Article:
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Does a single consumption imagery event increase food desire?

Leveraging the negativity bias in anthropomorphism to reduce beef consumption

Evelynn Devos, Mario Pandelaere and Anneleen Van Kerckhove

Abstract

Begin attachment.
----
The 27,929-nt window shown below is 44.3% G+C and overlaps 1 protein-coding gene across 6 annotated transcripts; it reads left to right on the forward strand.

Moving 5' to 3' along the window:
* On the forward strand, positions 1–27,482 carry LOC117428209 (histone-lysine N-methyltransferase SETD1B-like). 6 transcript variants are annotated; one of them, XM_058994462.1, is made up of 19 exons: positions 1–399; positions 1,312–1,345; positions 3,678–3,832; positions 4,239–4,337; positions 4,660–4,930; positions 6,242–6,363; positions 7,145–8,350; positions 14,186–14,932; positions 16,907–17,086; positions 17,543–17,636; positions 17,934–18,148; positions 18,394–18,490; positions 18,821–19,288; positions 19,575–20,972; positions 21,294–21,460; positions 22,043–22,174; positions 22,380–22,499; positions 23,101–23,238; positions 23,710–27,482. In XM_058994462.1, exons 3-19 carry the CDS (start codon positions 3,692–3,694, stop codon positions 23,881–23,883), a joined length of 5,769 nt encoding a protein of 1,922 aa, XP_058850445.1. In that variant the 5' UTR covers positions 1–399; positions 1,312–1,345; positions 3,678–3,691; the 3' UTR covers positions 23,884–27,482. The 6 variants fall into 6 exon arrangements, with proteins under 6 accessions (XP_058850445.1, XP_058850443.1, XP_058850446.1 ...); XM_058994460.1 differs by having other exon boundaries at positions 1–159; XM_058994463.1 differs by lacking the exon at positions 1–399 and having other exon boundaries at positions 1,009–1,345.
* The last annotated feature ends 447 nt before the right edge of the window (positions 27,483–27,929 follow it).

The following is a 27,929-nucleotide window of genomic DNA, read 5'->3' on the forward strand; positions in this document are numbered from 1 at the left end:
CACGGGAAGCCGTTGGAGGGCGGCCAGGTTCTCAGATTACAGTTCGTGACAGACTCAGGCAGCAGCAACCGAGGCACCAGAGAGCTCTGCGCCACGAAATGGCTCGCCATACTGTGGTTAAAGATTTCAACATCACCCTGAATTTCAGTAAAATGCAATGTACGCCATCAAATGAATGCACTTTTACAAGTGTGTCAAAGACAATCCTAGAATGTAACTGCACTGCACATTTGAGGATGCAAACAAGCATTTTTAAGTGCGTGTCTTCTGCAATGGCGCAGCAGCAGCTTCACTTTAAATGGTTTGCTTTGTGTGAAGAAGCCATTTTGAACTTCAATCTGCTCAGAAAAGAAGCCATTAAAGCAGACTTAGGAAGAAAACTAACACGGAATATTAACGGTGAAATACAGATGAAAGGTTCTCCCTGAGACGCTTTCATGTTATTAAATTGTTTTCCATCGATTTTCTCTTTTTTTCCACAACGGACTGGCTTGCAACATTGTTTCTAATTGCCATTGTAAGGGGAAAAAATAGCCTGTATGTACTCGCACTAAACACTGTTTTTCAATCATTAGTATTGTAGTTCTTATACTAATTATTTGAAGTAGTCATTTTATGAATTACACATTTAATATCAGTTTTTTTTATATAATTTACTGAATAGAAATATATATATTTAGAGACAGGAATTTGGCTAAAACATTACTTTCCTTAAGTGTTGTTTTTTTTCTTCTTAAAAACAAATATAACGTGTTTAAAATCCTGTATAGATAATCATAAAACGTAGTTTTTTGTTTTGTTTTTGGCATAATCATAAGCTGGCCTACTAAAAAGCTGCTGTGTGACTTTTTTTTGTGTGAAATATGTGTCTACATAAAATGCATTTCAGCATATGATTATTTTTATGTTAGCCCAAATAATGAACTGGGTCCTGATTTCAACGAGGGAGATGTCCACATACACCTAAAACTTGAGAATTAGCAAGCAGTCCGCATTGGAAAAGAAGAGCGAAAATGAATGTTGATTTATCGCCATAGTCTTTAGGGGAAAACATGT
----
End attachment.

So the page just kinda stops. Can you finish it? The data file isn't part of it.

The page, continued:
Food desire is an intense motivational state a consumer experiences toward food that accounts for much of consumption. While extant research has shown that experiencing desire elicits consumption imagery, it remains unclear whether consumption imagery alone instigates desire. Even though this directional relationship has been often speculated upon, little empirical study has considered it. This paper empirically identifies imagined consumption as an antecedent of food desire. Six studies show that consumption imagery increases food desire and suggest that this impact is due to induced feelings of deprivation. Our findings also show that increased desire explains previously researched outcomes of imagery, such as a higher willingness to pay for and consumption volumes of the imagined food.

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